Your shafts are mounted to the wagon upside down. The tips of the shafts should be even with the point of the horse's shoulder when there's a little tension on the traces. Your breeching straps should be attached to the shafts much further forward. Actually, it looks like there's something very "not right" about your breeching, the strap that goes around the hips. I can't make out if it's some other piece of equipment that doesn't belong to the harness. The strap that goes OVER the hips should be positioned over the top of the croup, and the breeching should be about level with the point of the stifle. Your traces appear to be so long that the shafts might fall out of the shaft loops on the saddle if he walks forward into draft. If they don't fall out, he will be pulling the wagon with the saddle and not the traces and that is very undesirable. He will soon start acting out due to discomfort across his back.


You have done a tremendous job of preparation, but I would suggest you please delay trying to advance further until you're really solid in your understanding of correct hitching. You are at a fragile, critical point in the process and don't want to make any mistakes. Perhaps you could look up the American Driving Society online. They are a wealth of information. www.americandrivingsociety.org.


Barb Lee, erstwhile owner/harnessmaker at Nearside Harness, Inc., driver of carriage horses for 40+ years. Author of the book "Understanding Harness".
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Last edited by dogpatch; 09-27-2020 at 04:19 PM.
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post #9 of 17 Old 09-28-2020, 01:03 AM
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Agree with the above. I would add that for that low point of draft, a collar would be a better fit than a breastcollar, since the line of draft will be putting a lot of pressure on the neck strap of the beastcollar. If you're going to keep the breastcollar, you'll need a vehicle with a high point of draft like a meadowbrook cart. With a breastcollar, the traces should continue in a straight line from the breastcollar - with a collar, you want the traces to exit the collar at as close to a 90 degree angle as possible. I don't really think a cart (2 wheels) vs. a carriage (4 wheels) is any better or worse for training - you can get into plenty of trouble in a cart too - but yes, if you're going to do a carriage, you really should get one with an undercut.

I'm particularly fond of marathon carriages and if I ever get back into driving that will be the vehicle I go with. They're sturdy, you can bring passengers, they're up to off-roading if you like - all around great vehicles. A nice phaeton is pretty sharp looking though. I would also highly recommend you spend the money to buy a vehicle with brakes, whether you get a cart or a carriage. Brakes will not stop a horse bent on bolting, but they will make bolting a bit harder for the horse. Brakes also are exceptionally handy for keeping the vehicle still while stopped at a traffic light, or for keeping the full weight of the vehicle off the breeching when travelling downhill, making it easier for the horse to balance.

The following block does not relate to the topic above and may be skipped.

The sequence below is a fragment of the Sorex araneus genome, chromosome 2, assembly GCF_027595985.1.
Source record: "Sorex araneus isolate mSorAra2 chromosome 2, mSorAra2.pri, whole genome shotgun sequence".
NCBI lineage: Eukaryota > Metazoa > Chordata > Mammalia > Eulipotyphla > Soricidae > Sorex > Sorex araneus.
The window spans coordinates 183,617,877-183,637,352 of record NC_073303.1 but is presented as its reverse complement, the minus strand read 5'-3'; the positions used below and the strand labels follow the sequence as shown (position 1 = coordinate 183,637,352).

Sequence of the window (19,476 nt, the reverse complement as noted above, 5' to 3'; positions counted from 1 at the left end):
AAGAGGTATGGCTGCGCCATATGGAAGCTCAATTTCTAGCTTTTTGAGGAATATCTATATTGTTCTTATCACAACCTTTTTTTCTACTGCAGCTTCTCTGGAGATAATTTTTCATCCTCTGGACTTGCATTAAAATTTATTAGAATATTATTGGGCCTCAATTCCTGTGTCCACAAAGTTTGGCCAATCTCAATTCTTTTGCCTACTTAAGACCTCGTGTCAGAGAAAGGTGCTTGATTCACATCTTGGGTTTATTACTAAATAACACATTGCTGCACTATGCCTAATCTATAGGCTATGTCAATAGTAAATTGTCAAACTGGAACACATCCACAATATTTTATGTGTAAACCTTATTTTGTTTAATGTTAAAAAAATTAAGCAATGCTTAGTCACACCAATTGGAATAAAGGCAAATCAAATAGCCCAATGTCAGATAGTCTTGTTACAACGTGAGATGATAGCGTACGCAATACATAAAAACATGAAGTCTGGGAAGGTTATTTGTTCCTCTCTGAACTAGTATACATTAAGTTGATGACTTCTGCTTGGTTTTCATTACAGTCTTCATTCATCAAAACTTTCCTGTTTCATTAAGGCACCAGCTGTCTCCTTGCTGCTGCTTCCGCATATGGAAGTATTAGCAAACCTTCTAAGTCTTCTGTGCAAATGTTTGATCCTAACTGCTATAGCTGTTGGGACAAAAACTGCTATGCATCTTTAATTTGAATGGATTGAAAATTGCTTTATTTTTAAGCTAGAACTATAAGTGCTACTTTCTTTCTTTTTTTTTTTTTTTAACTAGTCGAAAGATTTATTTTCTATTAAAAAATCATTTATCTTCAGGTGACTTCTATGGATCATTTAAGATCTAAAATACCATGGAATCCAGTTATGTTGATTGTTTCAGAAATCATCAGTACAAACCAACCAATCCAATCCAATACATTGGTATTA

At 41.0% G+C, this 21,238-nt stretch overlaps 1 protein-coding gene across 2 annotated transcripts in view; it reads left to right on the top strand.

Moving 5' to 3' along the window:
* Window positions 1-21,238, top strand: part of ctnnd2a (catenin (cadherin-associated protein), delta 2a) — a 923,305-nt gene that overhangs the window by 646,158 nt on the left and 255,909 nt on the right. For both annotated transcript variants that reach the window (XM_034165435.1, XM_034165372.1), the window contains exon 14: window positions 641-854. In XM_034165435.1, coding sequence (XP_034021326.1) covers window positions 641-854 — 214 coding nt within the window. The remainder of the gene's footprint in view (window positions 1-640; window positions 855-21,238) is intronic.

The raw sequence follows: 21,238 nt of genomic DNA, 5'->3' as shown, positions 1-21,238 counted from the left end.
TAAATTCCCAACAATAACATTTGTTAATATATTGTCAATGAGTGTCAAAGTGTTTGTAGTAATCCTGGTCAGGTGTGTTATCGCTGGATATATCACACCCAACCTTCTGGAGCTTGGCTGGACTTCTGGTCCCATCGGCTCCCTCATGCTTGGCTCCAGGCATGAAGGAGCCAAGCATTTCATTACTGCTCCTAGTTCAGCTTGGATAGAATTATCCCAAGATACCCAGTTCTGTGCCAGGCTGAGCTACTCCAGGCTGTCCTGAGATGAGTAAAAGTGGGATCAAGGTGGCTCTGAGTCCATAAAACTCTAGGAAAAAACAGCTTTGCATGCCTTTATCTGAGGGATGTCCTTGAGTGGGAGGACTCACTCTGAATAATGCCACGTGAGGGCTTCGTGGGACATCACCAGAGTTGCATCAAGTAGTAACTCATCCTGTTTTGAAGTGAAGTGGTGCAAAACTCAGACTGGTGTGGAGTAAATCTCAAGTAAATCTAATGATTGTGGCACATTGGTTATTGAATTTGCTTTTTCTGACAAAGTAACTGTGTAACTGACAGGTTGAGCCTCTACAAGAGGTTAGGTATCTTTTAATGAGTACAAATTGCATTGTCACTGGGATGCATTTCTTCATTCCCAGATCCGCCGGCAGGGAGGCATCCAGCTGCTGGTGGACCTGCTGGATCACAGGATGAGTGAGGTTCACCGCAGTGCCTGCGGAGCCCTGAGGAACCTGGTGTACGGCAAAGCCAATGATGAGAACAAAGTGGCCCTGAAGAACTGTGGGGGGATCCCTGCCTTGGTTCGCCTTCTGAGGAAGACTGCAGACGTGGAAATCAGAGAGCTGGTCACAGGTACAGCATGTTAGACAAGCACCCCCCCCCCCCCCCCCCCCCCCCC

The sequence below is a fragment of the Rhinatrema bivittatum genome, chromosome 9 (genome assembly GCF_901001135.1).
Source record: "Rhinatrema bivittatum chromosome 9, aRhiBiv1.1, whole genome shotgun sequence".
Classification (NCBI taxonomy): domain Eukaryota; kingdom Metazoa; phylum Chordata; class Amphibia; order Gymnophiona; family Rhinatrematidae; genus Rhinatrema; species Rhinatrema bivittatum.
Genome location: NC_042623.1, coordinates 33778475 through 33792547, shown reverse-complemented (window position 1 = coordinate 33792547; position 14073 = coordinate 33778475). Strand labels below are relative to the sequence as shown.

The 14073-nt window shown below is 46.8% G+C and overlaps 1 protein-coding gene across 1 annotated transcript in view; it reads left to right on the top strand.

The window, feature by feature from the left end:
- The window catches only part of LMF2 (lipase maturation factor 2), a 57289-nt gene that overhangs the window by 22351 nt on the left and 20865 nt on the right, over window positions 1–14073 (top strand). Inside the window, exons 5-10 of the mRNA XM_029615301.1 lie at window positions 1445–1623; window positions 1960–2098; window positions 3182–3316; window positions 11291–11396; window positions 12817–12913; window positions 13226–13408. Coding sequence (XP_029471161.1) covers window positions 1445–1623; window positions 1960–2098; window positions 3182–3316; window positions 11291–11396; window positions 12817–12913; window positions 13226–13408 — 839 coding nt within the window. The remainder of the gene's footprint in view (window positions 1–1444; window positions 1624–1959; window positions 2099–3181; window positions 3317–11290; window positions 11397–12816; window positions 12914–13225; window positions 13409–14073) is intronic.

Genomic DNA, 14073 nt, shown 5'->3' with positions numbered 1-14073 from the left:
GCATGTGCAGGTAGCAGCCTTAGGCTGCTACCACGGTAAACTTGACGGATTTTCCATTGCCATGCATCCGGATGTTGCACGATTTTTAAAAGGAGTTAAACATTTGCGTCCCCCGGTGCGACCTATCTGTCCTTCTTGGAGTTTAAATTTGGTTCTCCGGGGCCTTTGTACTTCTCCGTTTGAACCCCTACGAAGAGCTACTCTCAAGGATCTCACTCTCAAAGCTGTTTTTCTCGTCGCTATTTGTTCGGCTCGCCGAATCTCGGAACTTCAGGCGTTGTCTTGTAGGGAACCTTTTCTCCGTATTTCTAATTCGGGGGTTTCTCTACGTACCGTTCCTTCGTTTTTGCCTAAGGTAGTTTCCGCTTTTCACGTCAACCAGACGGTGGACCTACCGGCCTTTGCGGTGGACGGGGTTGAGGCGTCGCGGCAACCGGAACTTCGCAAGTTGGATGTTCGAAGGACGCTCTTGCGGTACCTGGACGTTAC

I really like Frey carriages (https://freycarriageshop.com/), and they can be custom ordered to whatever you need, but they are fairly spendy. They are absolutely top of the line though, and have impressive customer service. Roberts Carriages also makes nice stuff (Buggies & Wagonettes) and are significantly less than Frey's. I really like their wagonnettes, which are basically marathon carriages.

I would really caution you against buying anything used, anything cheap, or anything handmade. This is one instance where handmade is NOT better. You are putting your life, your horse's life, the lives of bystanders, and your horse's trust at stake when you hitch to any vehicle, so make sure the vehicle is in good condition and won't break right when you need it least. Unfortunately if you want a decent cart you're going to be shelling out 2 grand at least for an entry level one, and upwards of 4 or 5 grand for a decent carriage. Driving is expensive, there's no getting around it, but you get what you pay for. If you can't afford something decent at the moment, don't drive your horse until you've had the opportunity to save up and get something good. Trust me on this.

Barry Hook has a channel on YouTube and he trains horses to drive beautifully. He's got some great videos up if you peruse his stuff, great training tips, great ideas for desensitizing, stuff like that. I highly recommend you give his videos a look.

-- Kai
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post #10 of 17 Old 09-28-2020, 07:35 AM
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It may be me, but it doesn't look like the harness fits the horse correctly. The breeching is very funky looking. What size is the harness? Very pretty horse by the way.